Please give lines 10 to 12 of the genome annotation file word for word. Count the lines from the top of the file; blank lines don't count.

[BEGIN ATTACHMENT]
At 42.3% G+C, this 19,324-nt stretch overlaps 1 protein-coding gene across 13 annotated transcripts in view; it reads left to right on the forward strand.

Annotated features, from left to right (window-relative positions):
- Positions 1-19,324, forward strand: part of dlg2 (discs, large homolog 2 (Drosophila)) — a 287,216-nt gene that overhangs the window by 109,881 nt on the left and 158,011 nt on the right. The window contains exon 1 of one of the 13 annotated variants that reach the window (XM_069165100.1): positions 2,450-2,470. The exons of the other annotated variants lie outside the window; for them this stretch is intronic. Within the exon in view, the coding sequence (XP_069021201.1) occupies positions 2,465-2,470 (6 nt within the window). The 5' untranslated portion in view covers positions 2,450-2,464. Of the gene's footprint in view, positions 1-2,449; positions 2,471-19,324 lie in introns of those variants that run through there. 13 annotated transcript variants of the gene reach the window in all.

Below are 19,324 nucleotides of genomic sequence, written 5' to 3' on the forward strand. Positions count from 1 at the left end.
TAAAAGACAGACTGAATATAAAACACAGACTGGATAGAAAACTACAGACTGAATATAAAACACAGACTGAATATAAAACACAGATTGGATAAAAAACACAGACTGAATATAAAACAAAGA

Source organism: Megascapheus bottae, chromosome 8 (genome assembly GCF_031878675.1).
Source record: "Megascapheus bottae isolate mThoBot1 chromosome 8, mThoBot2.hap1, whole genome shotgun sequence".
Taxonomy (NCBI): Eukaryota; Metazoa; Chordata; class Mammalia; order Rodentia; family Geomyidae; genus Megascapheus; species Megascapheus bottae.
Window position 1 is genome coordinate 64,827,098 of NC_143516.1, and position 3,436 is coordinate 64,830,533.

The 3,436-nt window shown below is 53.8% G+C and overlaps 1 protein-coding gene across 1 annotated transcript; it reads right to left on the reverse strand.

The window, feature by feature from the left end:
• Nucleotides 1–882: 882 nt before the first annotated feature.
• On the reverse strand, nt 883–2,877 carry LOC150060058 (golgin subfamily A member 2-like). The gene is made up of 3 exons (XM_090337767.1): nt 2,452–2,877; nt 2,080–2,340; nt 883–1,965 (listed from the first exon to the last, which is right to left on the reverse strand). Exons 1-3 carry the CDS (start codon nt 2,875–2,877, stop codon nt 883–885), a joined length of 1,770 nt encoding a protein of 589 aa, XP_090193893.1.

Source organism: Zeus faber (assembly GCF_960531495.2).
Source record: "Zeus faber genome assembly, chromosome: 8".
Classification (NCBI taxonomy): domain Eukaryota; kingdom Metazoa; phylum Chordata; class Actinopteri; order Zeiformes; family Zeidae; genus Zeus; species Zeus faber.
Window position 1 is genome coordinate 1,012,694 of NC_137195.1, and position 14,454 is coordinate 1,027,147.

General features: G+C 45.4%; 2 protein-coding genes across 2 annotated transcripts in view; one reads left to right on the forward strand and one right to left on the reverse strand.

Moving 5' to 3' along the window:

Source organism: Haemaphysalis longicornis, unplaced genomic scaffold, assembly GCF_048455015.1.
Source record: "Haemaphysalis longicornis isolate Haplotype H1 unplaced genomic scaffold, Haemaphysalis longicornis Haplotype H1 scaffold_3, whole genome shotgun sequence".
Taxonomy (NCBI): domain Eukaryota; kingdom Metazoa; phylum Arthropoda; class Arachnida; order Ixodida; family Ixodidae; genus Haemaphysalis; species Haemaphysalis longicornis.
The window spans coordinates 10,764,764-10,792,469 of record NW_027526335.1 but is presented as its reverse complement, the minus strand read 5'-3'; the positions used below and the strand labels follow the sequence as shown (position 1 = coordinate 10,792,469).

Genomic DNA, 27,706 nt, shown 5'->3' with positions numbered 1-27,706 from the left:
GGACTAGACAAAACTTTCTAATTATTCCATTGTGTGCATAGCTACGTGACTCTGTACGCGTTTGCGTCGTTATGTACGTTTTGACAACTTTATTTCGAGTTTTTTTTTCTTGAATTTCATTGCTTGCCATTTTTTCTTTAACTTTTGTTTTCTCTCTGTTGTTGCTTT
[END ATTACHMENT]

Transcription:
The 3,436-nt window shown below is 53.8% G+C and overlaps 1 protein-coding gene across 1 annotated transcript; it reads right to left on the reverse strand.

The window, feature by feature from the left end:
• Nucleotides 1–882: 882 nt before the first annotated feature.